Desktop Environments: This part of this article provides some information on three of the supported desktop environments.

GNOME 3, with GNOME Shell: This is the default desktop environment. GNOME 3.10.1 is the latest version installed, using the default configuration of the GNOME Shell. This screen shot shows the login screen.
Antergos GNOME 3 login screen

An overview of the desktop.
Antergos GNOME 3 desktop expo

It comes with the Tweak tool, a management application that makes it easy to customize the desktop. There are about a dozen extensions installed, but not a single one is enabled. This screen shot shows the desktop after the Workspace Indicator extension was enabled.
Antergos GNOME 3 tweak tool

The desktop in app view mode. One thing I found odd in a test installation, is that after installing Firefox, I needed to log out and then back in before Firefox appeared in the menu.
Antergos GNOME 3 app view

The desktop after the Applications Menu extension was enabled.
Antergos GNOME 3 desktop app menu

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Evolution is normally the default email application on a GNOME 3 desktop, but the Evolution client is not installed in Antergos 2013.11.17, even though the Evolution Data Server is.
Antergos default apps

Just one more screen shot of the modified desktop before moving on to the other desktops.
Antergos bottom panel

Cinnamon Desktop Antergos 2013.11.17 ships with Cinnamon 2. This screen shot shows the login screen. The Cinnamon and Razor-qt desktops have a similar login screen.
Antergos Cinnamon 2.0 login screen

A screen shot of the default Cinnamon desktop.
Antergos Cinnamon desktop

Showing the menu.
Antergos Cinnamon desktop menu

And the panel calendar.
Antergos Cinnamon desktop calendar

The desktop in Expo view. By default, there are two workspaces.
Antergos Cinnamon desktop expo view

Razor-qt Desktop: This is a desktop environment built atop Qt technologies, the same used by KDE. That should not lead to a feature comparison with KDE, because Razor-qt is still a long way from offering the same functionality that KDE now offers.
Antergos Razor-qt Qt desktop

Compared to GNOME 3 and Cinnamon, the Razor-qt desktop feels almost half-empty or incomplete or something …
Antergos Razor-qt Qt apps

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This is a screen shot of QtFM, the file manager. This screen shot shows that the user’s home directory is missing the usual directories. This is not the case with the GNOME 3 and Cinnamon desktops.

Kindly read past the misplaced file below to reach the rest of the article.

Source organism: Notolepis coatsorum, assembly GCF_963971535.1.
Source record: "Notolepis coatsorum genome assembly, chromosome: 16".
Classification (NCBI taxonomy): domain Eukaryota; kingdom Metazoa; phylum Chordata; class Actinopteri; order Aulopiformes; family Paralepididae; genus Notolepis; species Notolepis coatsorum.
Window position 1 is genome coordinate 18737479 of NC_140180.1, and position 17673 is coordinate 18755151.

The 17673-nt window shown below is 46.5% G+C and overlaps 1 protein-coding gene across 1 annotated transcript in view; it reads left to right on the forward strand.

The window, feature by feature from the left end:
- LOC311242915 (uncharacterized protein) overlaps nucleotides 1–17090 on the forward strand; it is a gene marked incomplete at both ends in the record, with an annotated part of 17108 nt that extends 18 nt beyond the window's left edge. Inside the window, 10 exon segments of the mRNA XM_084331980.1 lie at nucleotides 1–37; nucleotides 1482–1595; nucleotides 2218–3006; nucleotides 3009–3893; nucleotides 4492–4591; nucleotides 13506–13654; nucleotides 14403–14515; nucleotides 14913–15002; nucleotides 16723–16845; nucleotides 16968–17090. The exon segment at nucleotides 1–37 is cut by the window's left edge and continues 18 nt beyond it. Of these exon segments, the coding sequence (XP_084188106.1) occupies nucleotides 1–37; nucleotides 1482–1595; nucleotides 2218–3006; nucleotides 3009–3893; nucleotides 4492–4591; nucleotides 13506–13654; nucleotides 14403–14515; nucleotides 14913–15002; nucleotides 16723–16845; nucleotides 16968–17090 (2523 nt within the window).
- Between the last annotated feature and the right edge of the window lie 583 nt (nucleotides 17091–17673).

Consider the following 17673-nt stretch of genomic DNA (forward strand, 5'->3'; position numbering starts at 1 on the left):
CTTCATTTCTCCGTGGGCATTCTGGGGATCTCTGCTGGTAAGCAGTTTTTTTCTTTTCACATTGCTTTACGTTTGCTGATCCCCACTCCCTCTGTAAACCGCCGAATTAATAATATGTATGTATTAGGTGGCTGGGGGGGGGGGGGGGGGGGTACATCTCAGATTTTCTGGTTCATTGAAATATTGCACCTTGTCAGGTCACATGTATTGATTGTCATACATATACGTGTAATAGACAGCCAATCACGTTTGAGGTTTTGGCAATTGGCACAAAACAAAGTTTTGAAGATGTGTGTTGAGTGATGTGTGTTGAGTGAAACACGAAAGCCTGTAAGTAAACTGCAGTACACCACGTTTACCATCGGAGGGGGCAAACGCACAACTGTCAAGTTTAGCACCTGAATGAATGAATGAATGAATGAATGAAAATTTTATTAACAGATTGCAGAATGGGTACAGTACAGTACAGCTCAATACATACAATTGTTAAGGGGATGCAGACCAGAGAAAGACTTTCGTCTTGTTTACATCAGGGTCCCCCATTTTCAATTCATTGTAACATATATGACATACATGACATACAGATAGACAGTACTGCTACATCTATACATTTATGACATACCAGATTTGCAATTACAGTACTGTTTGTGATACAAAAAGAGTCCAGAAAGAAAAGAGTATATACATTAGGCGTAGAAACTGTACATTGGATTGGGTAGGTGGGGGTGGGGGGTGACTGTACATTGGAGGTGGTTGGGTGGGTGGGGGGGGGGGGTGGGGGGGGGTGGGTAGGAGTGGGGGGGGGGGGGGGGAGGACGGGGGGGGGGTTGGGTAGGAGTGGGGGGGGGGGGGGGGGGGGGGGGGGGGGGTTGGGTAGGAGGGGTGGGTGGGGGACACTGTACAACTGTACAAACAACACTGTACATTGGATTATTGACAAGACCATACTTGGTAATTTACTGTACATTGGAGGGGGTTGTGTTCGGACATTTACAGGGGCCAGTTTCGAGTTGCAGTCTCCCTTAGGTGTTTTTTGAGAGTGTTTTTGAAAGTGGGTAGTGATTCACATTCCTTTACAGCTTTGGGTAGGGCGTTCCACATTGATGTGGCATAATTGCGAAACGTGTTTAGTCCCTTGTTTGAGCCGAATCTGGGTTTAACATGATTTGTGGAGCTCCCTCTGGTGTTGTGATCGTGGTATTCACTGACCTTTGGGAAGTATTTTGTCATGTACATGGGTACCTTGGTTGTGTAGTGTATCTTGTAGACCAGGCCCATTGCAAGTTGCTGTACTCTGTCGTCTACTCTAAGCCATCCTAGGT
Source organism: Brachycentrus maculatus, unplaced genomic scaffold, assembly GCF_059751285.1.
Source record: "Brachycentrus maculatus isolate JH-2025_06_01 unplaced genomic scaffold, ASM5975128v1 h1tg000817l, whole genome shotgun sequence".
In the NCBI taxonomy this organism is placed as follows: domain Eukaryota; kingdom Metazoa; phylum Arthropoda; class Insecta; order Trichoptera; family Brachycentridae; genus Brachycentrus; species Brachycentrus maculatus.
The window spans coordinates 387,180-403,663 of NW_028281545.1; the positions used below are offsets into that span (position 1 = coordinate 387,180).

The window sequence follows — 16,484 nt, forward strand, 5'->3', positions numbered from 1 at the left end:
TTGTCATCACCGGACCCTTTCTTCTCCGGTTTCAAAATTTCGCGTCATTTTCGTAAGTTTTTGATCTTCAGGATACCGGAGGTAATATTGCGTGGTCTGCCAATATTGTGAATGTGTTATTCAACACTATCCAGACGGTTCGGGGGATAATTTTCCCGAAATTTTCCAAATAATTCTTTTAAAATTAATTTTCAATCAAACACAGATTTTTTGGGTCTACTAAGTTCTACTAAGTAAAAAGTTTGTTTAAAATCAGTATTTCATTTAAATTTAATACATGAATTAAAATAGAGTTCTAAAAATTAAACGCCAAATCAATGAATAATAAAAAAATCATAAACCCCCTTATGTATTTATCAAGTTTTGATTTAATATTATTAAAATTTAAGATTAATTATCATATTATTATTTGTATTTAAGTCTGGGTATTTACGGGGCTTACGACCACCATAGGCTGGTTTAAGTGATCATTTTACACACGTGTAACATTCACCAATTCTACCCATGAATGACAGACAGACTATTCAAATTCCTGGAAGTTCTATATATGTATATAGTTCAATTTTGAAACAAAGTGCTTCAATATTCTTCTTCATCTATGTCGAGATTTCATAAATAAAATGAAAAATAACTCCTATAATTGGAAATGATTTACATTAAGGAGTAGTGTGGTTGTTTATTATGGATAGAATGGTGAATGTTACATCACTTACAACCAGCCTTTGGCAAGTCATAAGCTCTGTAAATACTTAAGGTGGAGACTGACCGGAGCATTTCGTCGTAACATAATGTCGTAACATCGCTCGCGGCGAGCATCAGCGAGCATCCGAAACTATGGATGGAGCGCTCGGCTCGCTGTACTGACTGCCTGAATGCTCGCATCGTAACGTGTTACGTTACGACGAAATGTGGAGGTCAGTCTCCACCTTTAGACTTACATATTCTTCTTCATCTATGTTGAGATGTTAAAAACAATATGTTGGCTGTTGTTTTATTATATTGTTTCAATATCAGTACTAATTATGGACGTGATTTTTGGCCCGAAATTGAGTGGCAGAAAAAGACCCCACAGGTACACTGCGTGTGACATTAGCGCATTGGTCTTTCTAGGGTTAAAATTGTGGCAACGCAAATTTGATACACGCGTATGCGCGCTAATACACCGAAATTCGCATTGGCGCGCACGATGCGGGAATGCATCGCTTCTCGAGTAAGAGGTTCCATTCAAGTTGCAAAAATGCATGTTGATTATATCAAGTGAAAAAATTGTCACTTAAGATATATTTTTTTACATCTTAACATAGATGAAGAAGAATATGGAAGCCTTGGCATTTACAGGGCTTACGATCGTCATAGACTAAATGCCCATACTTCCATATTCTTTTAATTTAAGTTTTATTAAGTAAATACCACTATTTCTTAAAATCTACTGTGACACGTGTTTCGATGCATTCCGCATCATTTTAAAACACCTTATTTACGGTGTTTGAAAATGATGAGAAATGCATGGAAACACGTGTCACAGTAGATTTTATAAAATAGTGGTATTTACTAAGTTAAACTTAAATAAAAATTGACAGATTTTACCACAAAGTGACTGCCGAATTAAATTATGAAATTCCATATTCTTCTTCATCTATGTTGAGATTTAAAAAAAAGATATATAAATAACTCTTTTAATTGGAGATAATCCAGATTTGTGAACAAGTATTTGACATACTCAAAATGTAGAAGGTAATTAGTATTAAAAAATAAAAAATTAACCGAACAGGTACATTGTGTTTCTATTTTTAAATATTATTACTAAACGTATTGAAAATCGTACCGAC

Antergos Razor-qt qtFM file manager

A screen shot of Razor-qt’s System Settings.
Antergos Razor-qt system settings

For a very recent distribution, the development of Antergos is progressing at a fast clip. I especially like the fact that LVM and disk encryption are supported in the automated partitioning phase of the installer. I did not attempt to see if both features can be configured manually, but I’ll make that the subject of a future article. For new users and those looking for a relatively mature desktop environment, Cinnamon and GNOME 3 are recommended.

Resources: You may read the Release Notes here and download an installation image of Antergos 2013.11.17 from here.

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4 Responses

  1. Stephen sorry to said that … In your face!

    How to know that a car is a lemon if nobody tries it ?

    Thx finid for did the dirty job for us.

    1. By the way, if the it is too incomplete to be reviewed, it is too incomplete to provide to public download !

      Espacially when a a distro download filename don’t have a version number such as antergos-2013.11.17-x86_64.iso …

  2. Don’t put yourself to far ahead here with your review of an ‘incomplete distro’.. I’ve tried it and it’s a waste of time
    in the 64 bit. Why would you test something like this just to fulfill your job..?

    1. But how would I know that it is “incomplete” without testing it. Publishing the result just helps others know the pros and cons of the distro.

      Btw, there are a lot of “incomplete” distros and operating systems out there, but people still use them. Is any version of Windows complete?

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